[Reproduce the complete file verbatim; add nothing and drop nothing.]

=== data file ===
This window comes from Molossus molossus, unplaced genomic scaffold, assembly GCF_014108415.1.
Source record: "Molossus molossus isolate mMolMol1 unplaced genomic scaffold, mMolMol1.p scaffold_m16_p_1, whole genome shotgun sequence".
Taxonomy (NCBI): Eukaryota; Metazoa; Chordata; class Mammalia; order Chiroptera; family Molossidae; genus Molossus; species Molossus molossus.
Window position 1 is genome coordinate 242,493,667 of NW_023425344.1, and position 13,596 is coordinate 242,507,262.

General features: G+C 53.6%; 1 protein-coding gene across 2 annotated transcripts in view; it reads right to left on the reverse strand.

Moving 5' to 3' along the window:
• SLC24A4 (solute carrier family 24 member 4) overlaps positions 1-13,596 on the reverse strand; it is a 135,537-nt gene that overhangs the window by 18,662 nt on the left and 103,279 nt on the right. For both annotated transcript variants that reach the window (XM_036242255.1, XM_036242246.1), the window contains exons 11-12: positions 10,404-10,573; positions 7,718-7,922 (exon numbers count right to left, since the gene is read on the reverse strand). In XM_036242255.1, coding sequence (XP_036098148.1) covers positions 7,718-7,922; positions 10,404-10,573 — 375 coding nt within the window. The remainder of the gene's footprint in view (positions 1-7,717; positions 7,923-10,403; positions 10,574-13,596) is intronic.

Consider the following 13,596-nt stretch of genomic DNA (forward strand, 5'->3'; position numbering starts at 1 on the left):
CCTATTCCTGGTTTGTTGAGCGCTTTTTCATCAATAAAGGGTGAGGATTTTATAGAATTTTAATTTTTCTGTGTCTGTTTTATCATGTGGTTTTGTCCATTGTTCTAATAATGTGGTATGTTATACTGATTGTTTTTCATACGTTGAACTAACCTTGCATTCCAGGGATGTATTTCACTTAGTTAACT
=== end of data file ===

This window comes from Molossus molossus, unplaced genomic scaffold, assembly GCF_014108415.1.
Source record: "Molossus molossus isolate mMolMol1 unplaced genomic scaffold, mMolMol1.p scaffold_m16_p_1, whole genome shotgun sequence".
Taxonomy (NCBI): Eukaryota; Metazoa; Chordata; class Mammalia; order Chiroptera; family Molossidae; genus Molossus; species Molossus molossus.
Window position 1 is genome coordinate 242,493,667 of NW_023425344.1, and position 13,596 is coordinate 242,507,262.

General features: G+C 53.6%; 1 protein-coding gene across 2 annotated transcripts in view; it reads right to left on the reverse strand.

Moving 5' to 3' along the window:
• SLC24A4 (solute carrier family 24 member 4) overlaps positions 1-13,596 on the reverse strand; it is a 135,537-nt gene that overhangs the window by 18,662 nt on the left and 103,279 nt on the right. For both annotated transcript variants that reach the window (XM_036242255.1, XM_036242246.1), the window contains exons 11-12: positions 10,404-10,573; positions 7,718-7,922 (exon numbers count right to left, since the gene is read on the reverse strand). In XM_036242255.1, coding sequence (XP_036098148.1) covers positions 7,718-7,922; positions 10,404-10,573 — 375 coding nt within the window. The remainder of the gene's footprint in view (positions 1-7,717; positions 7,923-10,403; positions 10,574-13,596) is intronic.

Consider the following 13,596-nt stretch of genomic DNA (forward strand, 5'->3'; position numbering starts at 1 on the left):
CCTATTCCTGGTTTGTTGAGCGCTTTTTCATCAATAAAGGGTGAGGATTTTATAGAATTTTAATTTTTCTGTGTCTGTTTTATCATGTGGTTTTGTCCATTGTTCTAATAATGTGGTATGTTATACTGATTGTTTTTCATACGTTGAACTAACCTTGCATTCCAGGGATGTATTTCACTTAGTTAACT